Now, it wouldn’t strain me much to show you that the Pharisee was morally better than anybody in this room including me. Notice he says, “I’m not an adulterer.” He could look right in the face of God and say, “As far as this dirty sin is concerned, I’m innocent.” Jesus taught that adultery was not just a physical act. Jesus taught in the New Testament that anybody who thinks an adulterous thought is guilty of the very act of adultery. With that in mind, it would be pretty hard to say, “I’m sinless,” especially in our age. What an age of immorality we live in! Some people think we are prudes because we are against these things. But go to most any store, and there’s Playboy and dirty magazines. Even worse than that, right in your home you can punch it up on your computer. Then there’s filth on the TV and in the videos and cable television. Look at the way people dress today. By the way, the Bible teaches that if you dress in a provocative way, you’re guilty. You are more guilty than the person who has the adulterous thought. But it’s awfully hard for a person to say, “I’ve never had a thought like that.” But that Pharisee could say it. He could say, “I am not an adulterer.” Now everybody ought to strive for that. Especially if you’re a Christian, you can come to this place. You don’t have to have dirty thoughts. But the point that I would make is that even if you could say you are completely moral in this area, it doesn’t mean you are going to heaven. This man said it, and he was going to hell.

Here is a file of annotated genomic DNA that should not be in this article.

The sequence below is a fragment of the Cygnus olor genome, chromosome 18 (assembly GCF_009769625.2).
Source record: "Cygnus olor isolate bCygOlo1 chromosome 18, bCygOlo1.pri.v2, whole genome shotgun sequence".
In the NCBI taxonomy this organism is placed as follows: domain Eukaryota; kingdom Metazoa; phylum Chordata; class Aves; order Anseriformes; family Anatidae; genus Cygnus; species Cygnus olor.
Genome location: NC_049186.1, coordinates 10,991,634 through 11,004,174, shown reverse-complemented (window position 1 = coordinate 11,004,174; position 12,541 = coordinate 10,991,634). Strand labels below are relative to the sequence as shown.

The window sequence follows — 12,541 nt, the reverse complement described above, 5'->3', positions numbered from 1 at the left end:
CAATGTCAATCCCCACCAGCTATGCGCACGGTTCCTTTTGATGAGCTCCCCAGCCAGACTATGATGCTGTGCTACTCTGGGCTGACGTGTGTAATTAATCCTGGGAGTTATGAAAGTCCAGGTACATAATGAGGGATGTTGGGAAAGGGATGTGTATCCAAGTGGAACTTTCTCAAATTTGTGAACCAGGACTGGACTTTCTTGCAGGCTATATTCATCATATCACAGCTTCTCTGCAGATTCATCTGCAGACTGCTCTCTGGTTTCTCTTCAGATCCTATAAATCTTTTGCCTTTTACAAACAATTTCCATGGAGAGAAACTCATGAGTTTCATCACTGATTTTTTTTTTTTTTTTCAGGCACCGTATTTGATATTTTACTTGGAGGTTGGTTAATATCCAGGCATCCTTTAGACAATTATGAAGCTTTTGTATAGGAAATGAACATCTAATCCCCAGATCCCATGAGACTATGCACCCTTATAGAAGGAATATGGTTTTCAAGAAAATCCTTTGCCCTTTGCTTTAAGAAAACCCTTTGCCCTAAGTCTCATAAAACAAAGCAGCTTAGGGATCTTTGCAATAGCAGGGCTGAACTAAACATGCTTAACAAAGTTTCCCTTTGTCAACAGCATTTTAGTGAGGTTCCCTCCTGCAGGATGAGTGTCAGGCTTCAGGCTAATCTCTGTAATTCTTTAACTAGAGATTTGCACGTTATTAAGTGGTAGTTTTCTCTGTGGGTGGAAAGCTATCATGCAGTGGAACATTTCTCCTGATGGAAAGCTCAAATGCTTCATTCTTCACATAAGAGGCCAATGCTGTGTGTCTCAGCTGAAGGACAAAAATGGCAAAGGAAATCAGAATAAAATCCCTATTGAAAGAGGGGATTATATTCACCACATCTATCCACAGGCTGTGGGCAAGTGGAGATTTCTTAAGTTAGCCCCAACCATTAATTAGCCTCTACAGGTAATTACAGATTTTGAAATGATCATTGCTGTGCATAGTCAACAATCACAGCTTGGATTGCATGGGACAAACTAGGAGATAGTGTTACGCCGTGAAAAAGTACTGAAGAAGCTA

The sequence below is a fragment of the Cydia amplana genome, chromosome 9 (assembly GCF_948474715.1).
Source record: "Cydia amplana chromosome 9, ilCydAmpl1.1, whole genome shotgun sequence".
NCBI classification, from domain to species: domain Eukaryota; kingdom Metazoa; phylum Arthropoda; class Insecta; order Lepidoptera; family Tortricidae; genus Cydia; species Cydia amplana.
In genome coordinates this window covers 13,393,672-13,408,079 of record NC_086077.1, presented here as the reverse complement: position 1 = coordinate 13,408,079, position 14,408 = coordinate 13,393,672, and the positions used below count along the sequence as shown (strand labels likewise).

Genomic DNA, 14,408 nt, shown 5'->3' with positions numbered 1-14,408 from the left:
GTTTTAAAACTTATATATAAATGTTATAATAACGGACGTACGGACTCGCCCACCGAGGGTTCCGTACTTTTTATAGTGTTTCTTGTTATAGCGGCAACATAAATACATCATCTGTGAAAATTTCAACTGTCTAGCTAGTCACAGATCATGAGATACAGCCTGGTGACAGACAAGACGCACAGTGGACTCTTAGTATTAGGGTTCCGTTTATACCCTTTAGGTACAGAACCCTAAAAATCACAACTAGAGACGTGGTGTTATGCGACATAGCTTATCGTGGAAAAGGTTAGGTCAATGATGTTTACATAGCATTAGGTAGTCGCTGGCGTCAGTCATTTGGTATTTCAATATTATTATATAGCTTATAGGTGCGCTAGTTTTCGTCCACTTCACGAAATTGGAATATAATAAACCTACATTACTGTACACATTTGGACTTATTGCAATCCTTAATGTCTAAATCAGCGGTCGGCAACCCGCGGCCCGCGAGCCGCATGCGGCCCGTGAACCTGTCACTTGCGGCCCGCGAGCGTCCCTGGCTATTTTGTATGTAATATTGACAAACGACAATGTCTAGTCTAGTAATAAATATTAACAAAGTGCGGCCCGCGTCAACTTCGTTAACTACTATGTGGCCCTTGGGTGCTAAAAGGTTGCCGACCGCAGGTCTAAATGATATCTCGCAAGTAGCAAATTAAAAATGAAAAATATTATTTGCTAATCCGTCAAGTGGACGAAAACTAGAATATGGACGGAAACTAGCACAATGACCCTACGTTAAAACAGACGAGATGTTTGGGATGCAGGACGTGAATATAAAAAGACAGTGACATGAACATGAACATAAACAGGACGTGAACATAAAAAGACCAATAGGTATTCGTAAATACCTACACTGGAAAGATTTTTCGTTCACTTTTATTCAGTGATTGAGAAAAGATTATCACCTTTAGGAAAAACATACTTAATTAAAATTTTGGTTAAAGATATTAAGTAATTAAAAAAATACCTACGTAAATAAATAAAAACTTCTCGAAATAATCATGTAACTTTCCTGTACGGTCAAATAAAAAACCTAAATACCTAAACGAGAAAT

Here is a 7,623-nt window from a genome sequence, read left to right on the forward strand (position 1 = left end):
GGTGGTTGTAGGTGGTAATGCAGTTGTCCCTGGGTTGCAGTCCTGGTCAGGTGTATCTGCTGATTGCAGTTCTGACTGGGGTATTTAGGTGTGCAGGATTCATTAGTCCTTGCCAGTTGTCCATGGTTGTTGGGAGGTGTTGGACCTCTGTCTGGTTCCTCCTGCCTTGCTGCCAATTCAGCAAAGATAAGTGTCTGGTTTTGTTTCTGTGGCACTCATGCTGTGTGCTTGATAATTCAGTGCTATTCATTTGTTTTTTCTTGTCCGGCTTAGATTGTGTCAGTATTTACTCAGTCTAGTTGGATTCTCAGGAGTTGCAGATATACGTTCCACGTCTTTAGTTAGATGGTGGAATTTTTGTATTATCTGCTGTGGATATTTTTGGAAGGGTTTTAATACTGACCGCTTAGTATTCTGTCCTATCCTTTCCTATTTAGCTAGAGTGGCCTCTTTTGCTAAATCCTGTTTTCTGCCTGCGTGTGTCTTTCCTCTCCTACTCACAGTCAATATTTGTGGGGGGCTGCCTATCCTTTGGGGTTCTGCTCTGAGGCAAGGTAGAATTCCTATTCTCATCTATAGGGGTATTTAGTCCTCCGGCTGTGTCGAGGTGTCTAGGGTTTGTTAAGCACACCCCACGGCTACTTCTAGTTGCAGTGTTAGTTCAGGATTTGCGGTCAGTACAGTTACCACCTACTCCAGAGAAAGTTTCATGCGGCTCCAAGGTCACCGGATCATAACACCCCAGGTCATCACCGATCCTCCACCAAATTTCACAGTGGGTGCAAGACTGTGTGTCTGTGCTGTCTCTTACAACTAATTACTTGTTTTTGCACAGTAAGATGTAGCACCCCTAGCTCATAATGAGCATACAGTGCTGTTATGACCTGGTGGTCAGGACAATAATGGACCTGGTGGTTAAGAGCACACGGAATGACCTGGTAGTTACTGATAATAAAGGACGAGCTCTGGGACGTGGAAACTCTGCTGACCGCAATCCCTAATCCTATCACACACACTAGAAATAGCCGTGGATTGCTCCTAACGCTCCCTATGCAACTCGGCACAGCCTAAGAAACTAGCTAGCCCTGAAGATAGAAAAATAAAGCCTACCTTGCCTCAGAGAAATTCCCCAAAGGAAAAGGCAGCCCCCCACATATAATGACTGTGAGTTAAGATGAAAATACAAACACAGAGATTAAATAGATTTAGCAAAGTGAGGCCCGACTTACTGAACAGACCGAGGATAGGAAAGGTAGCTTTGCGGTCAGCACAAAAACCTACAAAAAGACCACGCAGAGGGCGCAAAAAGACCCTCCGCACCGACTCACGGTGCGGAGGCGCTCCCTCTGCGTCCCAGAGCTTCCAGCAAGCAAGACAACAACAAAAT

According to what we read here, this Pharisee was a very reputable man. He was very much respected. He was the type of person of whom mothers would tell their sons, “You see that man? I want you to grow up and be like him.” An outstanding man, a leader in the community. They might say to their daughters, “That’s the kind of person I want you to marry.” You could be the number one citizen in your community, people could applaud you, you could get medals and awards, but if you’re not saved, you’d go to the same hell this man went to. Works do not get you to heaven. You are not saved by what people think of you. You are not saved by your reputation. You are saved by accepting Jesus Christ as your personal Savior. You could fool the whole world including yourself. You could say, “Well, I’m a pretty good guy.” But God sees beneath the veneer. He sees what we really, really are. The heart condition is what makes the difference between heaven and hell.